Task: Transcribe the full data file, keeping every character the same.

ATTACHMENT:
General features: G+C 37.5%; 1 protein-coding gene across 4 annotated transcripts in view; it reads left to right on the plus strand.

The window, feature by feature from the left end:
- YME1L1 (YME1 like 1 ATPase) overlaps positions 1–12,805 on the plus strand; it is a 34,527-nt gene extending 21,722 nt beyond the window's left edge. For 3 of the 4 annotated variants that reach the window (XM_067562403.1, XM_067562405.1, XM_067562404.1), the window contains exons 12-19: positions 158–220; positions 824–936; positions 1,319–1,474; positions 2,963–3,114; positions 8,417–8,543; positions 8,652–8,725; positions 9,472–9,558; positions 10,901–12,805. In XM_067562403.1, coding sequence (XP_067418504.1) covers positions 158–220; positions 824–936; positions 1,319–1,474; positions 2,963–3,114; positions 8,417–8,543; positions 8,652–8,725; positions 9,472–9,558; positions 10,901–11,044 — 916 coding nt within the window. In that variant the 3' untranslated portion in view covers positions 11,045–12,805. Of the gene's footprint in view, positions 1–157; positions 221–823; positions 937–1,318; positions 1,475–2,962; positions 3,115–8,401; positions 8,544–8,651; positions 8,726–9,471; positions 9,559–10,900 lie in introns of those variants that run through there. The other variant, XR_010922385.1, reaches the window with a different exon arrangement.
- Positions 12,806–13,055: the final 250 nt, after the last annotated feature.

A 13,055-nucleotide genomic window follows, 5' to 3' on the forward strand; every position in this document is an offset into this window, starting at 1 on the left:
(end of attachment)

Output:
General features: G+C 37.5%; 1 protein-coding gene across 4 annotated transcripts in view; it reads left to right on the plus strand.

The window, feature by feature from the left end:
- YME1L1 (YME1 like 1 ATPase) overlaps positions 1–12,805 on the plus strand; it is a 34,527-nt gene extending 21,722 nt beyond the window's left edge. For 3 of the 4 annotated variants that reach the window (XM_067562403.1, XM_067562405.1, XM_067562404.1), the window contains exons 12-19: positions 158–220; positions 824–936; positions 1,319–1,474; positions 2,963–3,114; positions 8,417–8,543; positions 8,652–8,725; positions 9,472–9,558; positions 10,901–12,805. In XM_067562403.1, coding sequence (XP_067418504.1) covers positions 158–220; positions 824–936; positions 1,319–1,474; positions 2,963–3,114; positions 8,417–8,543; positions 8,652–8,725; positions 9,472–9,558; positions 10,901–11,044 — 916 coding nt within the window. In that variant the 3' untranslated portion in view covers positions 11,045–12,805. Of the gene's footprint in view, positions 1–157; positions 221–823; positions 937–1,318; positions 1,475–2,962; positions 3,115–8,401; positions 8,544–8,651; positions 8,726–9,471; positions 9,559–10,900 lie in introns of those variants that run through there. The other variant, XR_010922385.1, reaches the window with a different exon arrangement.
- Positions 12,806–13,055: the final 250 nt, after the last annotated feature.

A 13,055-nucleotide genomic window follows, 5' to 3' on the forward strand; every position in this document is an offset into this window, starting at 1 on the left: